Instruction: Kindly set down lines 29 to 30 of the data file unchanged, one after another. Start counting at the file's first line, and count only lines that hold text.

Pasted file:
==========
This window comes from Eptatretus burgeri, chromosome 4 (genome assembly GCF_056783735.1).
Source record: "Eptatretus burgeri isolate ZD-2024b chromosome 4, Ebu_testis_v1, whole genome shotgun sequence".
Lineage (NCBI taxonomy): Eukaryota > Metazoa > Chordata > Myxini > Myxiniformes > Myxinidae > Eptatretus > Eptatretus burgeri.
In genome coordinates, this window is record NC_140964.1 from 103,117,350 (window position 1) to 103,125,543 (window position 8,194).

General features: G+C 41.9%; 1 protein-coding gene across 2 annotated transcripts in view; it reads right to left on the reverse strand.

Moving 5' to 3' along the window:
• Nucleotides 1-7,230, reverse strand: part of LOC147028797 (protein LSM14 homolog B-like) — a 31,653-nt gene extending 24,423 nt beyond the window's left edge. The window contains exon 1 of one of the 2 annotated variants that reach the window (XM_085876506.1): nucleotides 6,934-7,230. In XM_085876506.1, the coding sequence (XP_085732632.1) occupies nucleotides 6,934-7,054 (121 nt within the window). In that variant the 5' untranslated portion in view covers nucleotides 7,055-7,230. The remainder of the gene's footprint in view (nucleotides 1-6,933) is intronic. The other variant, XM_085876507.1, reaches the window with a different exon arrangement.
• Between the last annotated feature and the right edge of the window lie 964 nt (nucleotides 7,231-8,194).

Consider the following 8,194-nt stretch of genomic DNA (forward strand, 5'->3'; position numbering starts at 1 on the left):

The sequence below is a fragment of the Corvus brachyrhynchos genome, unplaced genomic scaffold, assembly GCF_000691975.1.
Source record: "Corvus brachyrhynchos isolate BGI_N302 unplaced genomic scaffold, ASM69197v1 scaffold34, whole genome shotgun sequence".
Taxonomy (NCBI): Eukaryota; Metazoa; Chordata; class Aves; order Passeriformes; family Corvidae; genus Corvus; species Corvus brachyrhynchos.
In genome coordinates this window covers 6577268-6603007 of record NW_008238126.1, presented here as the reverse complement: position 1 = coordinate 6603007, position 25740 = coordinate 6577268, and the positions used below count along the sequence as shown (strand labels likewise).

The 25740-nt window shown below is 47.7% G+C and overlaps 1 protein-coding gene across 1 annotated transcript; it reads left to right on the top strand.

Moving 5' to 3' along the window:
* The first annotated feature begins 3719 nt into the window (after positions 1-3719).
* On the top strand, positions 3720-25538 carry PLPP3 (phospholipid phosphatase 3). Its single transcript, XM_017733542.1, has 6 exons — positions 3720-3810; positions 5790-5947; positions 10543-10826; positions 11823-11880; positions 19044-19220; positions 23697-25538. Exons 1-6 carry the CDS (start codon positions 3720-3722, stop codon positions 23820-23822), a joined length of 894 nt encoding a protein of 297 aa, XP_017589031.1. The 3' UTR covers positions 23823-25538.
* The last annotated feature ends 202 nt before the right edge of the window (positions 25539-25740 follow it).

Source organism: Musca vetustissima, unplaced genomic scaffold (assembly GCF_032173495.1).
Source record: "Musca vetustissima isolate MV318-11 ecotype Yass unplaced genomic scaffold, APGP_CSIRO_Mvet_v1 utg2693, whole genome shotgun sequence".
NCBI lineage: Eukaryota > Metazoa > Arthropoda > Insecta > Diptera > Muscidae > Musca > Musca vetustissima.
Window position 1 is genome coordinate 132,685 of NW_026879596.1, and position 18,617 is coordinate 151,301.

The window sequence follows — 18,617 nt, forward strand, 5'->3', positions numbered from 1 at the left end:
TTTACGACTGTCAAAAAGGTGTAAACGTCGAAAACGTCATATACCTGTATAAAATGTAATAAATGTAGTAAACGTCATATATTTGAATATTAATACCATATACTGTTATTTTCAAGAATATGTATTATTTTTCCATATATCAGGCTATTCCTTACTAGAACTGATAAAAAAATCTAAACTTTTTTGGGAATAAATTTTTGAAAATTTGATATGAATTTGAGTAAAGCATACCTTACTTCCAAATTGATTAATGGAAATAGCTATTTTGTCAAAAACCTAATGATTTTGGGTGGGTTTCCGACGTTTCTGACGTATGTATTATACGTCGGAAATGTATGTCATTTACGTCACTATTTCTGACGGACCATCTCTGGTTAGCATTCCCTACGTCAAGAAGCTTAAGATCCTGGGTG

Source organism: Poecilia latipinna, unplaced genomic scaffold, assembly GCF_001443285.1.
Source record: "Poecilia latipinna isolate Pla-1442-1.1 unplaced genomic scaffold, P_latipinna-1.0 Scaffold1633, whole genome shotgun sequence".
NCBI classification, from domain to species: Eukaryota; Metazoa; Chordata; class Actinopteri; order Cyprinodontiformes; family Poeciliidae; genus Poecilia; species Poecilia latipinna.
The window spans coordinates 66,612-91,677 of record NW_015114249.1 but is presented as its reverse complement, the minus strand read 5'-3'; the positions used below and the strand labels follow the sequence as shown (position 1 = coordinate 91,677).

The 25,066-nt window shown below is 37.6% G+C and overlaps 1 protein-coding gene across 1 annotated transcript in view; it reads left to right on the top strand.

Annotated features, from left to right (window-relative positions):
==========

The 25,066-nt window shown below is 37.6% G+C and overlaps 1 protein-coding gene across 1 annotated transcript in view; it reads left to right on the top strand.

Annotated features, from left to right (window-relative positions):